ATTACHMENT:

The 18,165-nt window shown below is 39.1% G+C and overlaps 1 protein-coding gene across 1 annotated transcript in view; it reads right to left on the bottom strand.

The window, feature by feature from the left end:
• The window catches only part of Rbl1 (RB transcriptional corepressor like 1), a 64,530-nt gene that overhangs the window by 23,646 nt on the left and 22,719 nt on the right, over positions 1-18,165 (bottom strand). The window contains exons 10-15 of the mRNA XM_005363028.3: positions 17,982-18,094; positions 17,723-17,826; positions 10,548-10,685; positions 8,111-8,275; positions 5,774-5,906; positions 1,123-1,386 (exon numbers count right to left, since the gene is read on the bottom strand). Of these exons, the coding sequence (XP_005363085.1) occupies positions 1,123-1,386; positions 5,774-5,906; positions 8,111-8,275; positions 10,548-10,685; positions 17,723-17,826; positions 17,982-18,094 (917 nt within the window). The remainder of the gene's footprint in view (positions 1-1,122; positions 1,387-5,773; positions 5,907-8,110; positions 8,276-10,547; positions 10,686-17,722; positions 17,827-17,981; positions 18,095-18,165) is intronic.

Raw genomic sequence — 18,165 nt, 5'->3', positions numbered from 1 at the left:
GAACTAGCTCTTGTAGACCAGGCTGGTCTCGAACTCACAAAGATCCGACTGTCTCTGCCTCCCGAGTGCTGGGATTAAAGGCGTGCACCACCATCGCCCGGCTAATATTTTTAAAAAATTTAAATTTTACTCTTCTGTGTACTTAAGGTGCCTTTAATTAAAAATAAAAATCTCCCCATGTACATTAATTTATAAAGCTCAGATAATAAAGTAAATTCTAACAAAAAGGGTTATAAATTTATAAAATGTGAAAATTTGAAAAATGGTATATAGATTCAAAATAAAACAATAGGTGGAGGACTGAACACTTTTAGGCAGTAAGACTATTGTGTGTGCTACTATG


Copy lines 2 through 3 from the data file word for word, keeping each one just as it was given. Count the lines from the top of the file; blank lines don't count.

The window, feature by feature from the left end:
• The window catches only part of Rbl1 (RB transcriptional corepressor like 1), a 64,530-nt gene that overhangs the window by 23,646 nt on the left and 22,719 nt on the right, over positions 1-18,165 (bottom strand). The window contains exons 10-15 of the mRNA XM_005363028.3: positions 17,982-18,094; positions 17,723-17,826; positions 10,548-10,685; positions 8,111-8,275; positions 5,774-5,906; positions 1,123-1,386 (exon numbers count right to left, since the gene is read on the bottom strand). Of these exons, the coding sequence (XP_005363085.1) occupies positions 1,123-1,386; positions 5,774-5,906; positions 8,111-8,275; positions 10,548-10,685; positions 17,723-17,826; positions 17,982-18,094 (917 nt within the window). The remainder of the gene's footprint in view (positions 1-1,122; positions 1,387-5,773; positions 5,907-8,110; positions 8,276-10,547; positions 10,686-17,722; positions 17,827-17,981; positions 18,095-18,165) is intronic.